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Figs. 1-C and 1-D Lateral (Fig. 1-C) and medial (Fig. 1-D) views of the elbow with 3-dimensional CT reconstructions can provide useful information to characterize a radial head fracture and may also be valuable for preoperative planning.
Figs. 1-E and 1-F Postoperative lateral (Fig. 1-E) and anteroposterior (Fig. 1-F) radiographs demonstrate appropriate implant size. The medial ulnohumeral joint space is symmetric on the anteroposterior radiograph with no evidence of varus alignment of the elbow.
Figs. 1-G and 1-H Lateral (Fig. 1-G) and anteroposterior (Fig. 1-H) radiographs made 2 years postoperatively demonstrate that the radial head prosthesis remains in good alignment. There is radiographic evidence of mild stem lucency.
The involved arm is placed over the chest with a padded bolster. A midline posterior skin incision is utilized. It is intended to minimize potential injury to cutaneous nerves and provide better cosmesis than a lateral incision.
A full-thickness lateral fasciocutaneous flap is developed and elevated laterally. The flap is elevated off the deep fascia of the forearm and off the triceps fascia approximately 3 cm anterior to the lateral epicondyle.
Illustration demonstrating the use of an extensor tendon split for the deep interval when the LUCL is thought to be intact. The radial collateral ligament, joint capsule, and annular ligament are incised to gain access to the radial head. The anconeus is left intact as the LUCL lies deep to its anterior margin. (Image courtesy of Wright Medical. Reproduced with permission.)
When the LCL is found to be disrupted, the Kocher interval between the anconeus and extensor carpi ulnaris is utilized. Once through the fascia between the anconeus and extensor carpi ulnaris, a bare lateral epicondyle may be present from avulsion of the lateral ligament complex and the extensor origin. The fractured radial head (plus sign) and the disrupted LCL (arrow) are identified.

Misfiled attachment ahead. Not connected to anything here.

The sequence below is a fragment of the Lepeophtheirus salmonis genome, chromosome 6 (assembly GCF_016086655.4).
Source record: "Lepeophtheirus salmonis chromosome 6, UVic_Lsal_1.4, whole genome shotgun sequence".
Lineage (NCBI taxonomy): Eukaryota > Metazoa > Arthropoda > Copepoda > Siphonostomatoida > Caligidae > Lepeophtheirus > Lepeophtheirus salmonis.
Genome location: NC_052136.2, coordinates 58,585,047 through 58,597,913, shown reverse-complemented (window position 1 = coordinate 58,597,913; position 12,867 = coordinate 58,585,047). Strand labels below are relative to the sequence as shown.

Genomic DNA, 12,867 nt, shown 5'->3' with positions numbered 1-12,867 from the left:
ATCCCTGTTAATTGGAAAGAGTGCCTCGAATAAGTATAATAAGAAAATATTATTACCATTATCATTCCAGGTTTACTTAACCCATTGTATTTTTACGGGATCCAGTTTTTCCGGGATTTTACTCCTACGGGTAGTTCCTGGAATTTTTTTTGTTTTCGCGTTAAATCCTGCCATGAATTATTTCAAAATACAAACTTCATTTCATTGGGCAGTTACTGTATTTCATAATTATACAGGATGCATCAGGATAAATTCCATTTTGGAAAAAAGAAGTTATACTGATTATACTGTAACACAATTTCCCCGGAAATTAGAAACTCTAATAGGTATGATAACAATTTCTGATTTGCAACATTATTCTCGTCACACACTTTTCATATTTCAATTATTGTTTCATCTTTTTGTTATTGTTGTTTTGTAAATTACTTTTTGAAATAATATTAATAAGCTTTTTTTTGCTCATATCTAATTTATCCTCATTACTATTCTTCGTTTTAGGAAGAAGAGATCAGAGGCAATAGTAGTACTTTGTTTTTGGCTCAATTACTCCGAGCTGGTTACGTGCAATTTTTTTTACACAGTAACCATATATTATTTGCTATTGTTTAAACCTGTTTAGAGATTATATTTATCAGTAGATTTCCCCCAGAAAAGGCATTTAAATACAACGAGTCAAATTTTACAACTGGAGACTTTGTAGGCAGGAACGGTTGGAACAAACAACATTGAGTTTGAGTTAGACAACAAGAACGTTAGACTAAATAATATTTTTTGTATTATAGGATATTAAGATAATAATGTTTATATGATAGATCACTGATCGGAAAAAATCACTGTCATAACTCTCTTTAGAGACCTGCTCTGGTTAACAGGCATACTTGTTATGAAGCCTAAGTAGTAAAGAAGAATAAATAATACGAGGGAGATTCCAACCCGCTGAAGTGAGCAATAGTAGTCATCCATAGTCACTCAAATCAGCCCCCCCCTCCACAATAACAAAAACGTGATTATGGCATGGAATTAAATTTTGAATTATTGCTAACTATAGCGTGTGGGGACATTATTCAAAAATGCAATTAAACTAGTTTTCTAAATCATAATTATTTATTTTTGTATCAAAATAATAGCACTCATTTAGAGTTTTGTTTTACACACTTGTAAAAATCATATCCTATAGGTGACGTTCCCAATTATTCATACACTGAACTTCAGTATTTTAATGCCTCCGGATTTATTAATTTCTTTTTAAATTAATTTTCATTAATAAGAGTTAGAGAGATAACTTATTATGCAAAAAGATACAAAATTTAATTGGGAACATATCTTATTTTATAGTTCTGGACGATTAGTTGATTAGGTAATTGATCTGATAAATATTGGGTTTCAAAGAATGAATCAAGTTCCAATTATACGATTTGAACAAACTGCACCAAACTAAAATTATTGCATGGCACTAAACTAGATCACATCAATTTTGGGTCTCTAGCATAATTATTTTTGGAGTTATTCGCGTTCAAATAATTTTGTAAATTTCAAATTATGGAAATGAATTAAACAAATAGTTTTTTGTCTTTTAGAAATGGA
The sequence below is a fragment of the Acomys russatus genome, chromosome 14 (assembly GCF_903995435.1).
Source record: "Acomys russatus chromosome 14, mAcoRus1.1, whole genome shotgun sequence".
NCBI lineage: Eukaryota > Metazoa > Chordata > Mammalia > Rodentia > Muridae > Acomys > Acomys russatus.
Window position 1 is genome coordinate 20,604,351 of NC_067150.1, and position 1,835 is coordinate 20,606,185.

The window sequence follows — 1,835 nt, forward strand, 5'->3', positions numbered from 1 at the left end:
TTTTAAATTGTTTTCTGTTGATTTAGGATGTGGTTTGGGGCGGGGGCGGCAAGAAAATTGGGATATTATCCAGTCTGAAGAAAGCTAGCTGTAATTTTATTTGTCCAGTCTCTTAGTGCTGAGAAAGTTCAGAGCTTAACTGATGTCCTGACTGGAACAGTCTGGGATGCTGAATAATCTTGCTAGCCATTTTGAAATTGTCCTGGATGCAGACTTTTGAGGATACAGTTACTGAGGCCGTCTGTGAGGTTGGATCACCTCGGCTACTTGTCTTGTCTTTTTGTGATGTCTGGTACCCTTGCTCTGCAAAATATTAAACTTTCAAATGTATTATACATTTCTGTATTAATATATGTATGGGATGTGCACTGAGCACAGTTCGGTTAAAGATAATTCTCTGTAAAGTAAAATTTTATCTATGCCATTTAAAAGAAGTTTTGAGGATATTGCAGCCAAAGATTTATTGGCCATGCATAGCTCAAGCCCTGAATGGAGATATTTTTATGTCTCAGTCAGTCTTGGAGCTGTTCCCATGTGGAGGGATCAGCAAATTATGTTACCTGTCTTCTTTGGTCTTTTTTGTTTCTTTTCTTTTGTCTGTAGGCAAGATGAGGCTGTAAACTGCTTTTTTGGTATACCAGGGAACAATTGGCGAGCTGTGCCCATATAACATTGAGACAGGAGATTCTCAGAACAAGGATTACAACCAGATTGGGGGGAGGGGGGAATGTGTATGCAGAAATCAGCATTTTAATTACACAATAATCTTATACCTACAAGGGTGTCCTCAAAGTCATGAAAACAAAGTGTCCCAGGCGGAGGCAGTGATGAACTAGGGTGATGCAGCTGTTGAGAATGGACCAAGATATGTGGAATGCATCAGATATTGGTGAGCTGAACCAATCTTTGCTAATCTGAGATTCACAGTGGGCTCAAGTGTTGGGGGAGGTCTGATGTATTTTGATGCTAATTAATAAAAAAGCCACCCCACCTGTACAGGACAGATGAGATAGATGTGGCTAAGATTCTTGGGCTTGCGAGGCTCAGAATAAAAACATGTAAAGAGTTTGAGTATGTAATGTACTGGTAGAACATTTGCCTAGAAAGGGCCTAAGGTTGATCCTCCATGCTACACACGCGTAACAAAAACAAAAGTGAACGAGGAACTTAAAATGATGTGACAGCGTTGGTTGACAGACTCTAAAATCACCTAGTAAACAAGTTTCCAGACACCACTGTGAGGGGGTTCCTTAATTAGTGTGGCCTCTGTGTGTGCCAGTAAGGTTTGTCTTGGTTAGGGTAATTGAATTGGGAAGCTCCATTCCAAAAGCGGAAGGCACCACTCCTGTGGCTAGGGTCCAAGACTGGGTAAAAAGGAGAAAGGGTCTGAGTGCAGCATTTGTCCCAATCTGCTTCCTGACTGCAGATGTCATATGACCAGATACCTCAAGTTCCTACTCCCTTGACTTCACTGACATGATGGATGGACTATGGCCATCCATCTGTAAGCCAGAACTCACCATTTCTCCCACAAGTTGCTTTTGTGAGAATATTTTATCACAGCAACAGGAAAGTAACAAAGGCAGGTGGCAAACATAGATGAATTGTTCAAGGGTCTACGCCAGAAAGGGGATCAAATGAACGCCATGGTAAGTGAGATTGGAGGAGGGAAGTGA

The native radial head has an elliptical shape. Select the minor rather than the major diameter when determining the size of the radial head prosthesis. This will most closely replicate the diameter of the articular dish rather than the outer diameter of the radial head. (Image courtesy of Wright Medical. Reproduced with permission.)
To facilitate exposure to the radial neck for stem broaching, a Hohmann retractor (arrow) is placed carefully around the posterior aspect of the radius to deliver it laterally. Avoid placing a retractor anteriorly as this places the PIN at risk of injury.
Selection of the stem collar height is performed by placing the trial stem into the trial head to compare the total height with that of the native radial head that was excised. The height of the radial head prosthesis should closely replicate the height of the native head in order to ensure concentric articulation of the radial head with the lesser sigmoid notch. (Image courtesy of Wright Medical. Reproduced with permission.)
The posterior aspect of the forearm fascia has been whip-stitched (black arrow) using a number-2 nonabsorbable suture. Using the isometric point (white arrow) on the lateral epicondyle, a pair of 2-mm drill-holes is placed anterior and posterior to the lateral supracondylar ridge to shuttle the sutures, which were previously passed through the LUCL (asterisk) and through the extensor fascia.